Uri Geller, a handsome, 6 foot 3 inch former Israeli paratrooper, left a trail of broken forks and bent nails across the television talk shows, all done with some mysterious powers. His credibility came, at least in part, from the fact that he had been tested at Stanford Research Institute, the think tank in Menlo Park, California, that was once associated with Stanford University, and now works on the things that think tanks largely supported by the government work on - Russian missile capabilities, and so on. His credibility was further enhanced because it was Captain Mitchell who brought him to both Stanford research and the TV shows.
I asked Mitchell what the reaction was of NASA to his current project.
"NASA has an engineering mentality," he said, " so they're slightly embarrassed by it. It doesn't fit the paradigm of engineering. They come in from time to time, because all the astronauts for had some sort of experience like mine, seeing the earth as a tiny insignificant globe in a vast cosmos, knowing there is some sort of direction where science there isn't, and that knowing isn't intellectual. Not all the astronauts had reactions like mine - as soon as the heavy tasks were over, on the way home, I had this alternating pathos and ecstasy, hard to describe - but all of them at something, only it surfaced through whatever belief structure they had."
Captain Mitchell has a Ph.D. in engineering; if the so called "Geller effects" turned out to be true, what was that going to do to engineering and physics?
"Oh, it will expand it, like Einstein did to Newtonian physics. I see it as bimodal, rather than as opposing points of view."
And why was he leading Uri to TV?
"The networks say it sells, and it helps to get the point of view across. I don't think Geller has any idea why his things work, there just seems to be some sort of channel open that normally gets blocked."
That was the way Geller was regarded at Stanford research, too, as a kind of naif, a Prima Donna, very difficult to deal with, but who had a channel open that normally gets blocked. The rest of us all have corks in our channels. The scientists who were testing Geller were no rat-runners, they were laser physicists. In the unwritten hierarchy of science, laser physics gets more points than rat-running....
... Geller's public appearances were generally concerned with making metal objects bend: Forks, spoons, big nails. I was surprised to find that he had never done this at Stanford Research - the impression from television, from the coupling of his metal bending performance with the words "Stanford Research" and "scientists," was that he had been locked up in a Faraday cage, shielded from all contact and interference. There, by some mysterious power, he melted forks.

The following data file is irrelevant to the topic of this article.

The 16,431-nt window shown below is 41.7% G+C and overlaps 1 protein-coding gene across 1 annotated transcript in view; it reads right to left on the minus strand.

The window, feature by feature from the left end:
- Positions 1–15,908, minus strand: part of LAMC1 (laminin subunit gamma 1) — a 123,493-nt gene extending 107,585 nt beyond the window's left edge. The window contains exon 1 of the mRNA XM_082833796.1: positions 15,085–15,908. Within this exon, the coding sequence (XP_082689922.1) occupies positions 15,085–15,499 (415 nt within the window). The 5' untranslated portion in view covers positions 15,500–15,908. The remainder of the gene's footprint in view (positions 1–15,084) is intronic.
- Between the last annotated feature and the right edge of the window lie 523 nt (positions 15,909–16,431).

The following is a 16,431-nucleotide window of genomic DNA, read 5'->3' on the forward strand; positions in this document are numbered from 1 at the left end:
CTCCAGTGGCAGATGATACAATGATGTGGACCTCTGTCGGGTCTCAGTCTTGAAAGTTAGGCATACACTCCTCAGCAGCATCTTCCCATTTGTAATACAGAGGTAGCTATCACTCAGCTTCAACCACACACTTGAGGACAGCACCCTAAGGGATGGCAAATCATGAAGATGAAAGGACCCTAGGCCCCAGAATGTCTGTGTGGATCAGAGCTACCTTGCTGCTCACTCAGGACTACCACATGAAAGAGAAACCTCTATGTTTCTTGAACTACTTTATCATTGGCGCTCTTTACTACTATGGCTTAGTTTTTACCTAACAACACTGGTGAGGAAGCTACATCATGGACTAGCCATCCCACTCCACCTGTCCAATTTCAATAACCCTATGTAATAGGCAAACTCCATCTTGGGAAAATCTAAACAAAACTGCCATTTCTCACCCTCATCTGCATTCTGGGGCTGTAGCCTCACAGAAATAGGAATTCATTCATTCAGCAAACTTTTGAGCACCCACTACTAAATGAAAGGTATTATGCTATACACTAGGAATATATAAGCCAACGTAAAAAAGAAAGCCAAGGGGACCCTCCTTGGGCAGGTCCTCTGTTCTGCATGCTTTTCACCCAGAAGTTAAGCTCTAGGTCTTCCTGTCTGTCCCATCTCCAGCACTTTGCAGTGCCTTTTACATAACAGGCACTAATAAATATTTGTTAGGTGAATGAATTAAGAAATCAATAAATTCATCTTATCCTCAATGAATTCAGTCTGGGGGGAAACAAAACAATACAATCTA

"We're all set up with rings to bend," Hal said, " but it's never happened."
"Well, a lab situation is different from a public performance, where he can get people's energies working, he's used to having people watch, controlling them, being relaxed."
What had he done in the lab, if he hadn't bent any metal? Well, he generated a magnetic field, and affected the role of dice , carefully controlled, and made numerous telepathic hits.
How did he do that?
"He says he visualises a TV screen, and then he reports what comes in on the screen. He thinks the flying saucer people give him the right answers. The other day, a flying saucer was one of the images we had in another room. He kept saying, I'm not getting it, I'm not getting it, and he kept seeing the image of a flying saucer, he was supposed to draw whatever image came through, and finally the flying saucer people whirled by again and said, " it's us this time, dummy, draw us! He drew a flying saucer."
"He was exhibiting ESP, though, before he began to talk about the flying saucer people. Then somebody suggested that to him, and he used it as an explanation. Psychics don't know where their powers come from, or why, and they're afraid they'll go away, so they make up these things, and sometimes they cheat."
A magazine article had suggested that Geller cheated.
"He cheats, he cheats a lot, and also he's real," said one of the physicists.